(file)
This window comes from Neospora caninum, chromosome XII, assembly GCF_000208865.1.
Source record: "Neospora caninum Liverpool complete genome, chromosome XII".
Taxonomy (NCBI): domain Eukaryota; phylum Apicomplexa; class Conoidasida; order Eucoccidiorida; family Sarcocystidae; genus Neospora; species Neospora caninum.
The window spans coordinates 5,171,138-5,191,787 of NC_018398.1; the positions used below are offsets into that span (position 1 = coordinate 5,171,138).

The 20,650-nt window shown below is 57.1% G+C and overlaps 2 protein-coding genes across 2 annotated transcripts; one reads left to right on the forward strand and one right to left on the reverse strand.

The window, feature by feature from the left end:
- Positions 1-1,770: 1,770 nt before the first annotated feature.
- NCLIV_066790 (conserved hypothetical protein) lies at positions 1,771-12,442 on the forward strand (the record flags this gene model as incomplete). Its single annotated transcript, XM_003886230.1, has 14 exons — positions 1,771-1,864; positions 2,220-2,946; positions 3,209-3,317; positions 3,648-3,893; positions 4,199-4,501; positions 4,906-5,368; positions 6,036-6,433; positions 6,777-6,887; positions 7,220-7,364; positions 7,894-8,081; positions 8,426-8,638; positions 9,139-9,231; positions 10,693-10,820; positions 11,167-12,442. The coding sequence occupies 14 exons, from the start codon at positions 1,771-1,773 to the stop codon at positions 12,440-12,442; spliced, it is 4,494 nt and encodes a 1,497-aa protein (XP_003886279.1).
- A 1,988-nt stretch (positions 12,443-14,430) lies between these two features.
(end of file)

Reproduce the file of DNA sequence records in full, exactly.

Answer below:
This window comes from Neospora caninum, chromosome XII, assembly GCF_000208865.1.
Source record: "Neospora caninum Liverpool complete genome, chromosome XII".
Taxonomy (NCBI): domain Eukaryota; phylum Apicomplexa; class Conoidasida; order Eucoccidiorida; family Sarcocystidae; genus Neospora; species Neospora caninum.
The window spans coordinates 5,171,138-5,191,787 of NC_018398.1; the positions used below are offsets into that span (position 1 = coordinate 5,171,138).

The 20,650-nt window shown below is 57.1% G+C and overlaps 2 protein-coding genes across 2 annotated transcripts; one reads left to right on the forward strand and one right to left on the reverse strand.

The window, feature by feature from the left end:
- Positions 1-1,770: 1,770 nt before the first annotated feature.
- NCLIV_066790 (conserved hypothetical protein) lies at positions 1,771-12,442 on the forward strand (the record flags this gene model as incomplete). Its single annotated transcript, XM_003886230.1, has 14 exons — positions 1,771-1,864; positions 2,220-2,946; positions 3,209-3,317; positions 3,648-3,893; positions 4,199-4,501; positions 4,906-5,368; positions 6,036-6,433; positions 6,777-6,887; positions 7,220-7,364; positions 7,894-8,081; positions 8,426-8,638; positions 9,139-9,231; positions 10,693-10,820; positions 11,167-12,442. The coding sequence occupies 14 exons, from the start codon at positions 1,771-1,773 to the stop codon at positions 12,440-12,442; spliced, it is 4,494 nt and encodes a 1,497-aa protein (XP_003886279.1).
- A 1,988-nt stretch (positions 12,443-14,430) lies between these two features.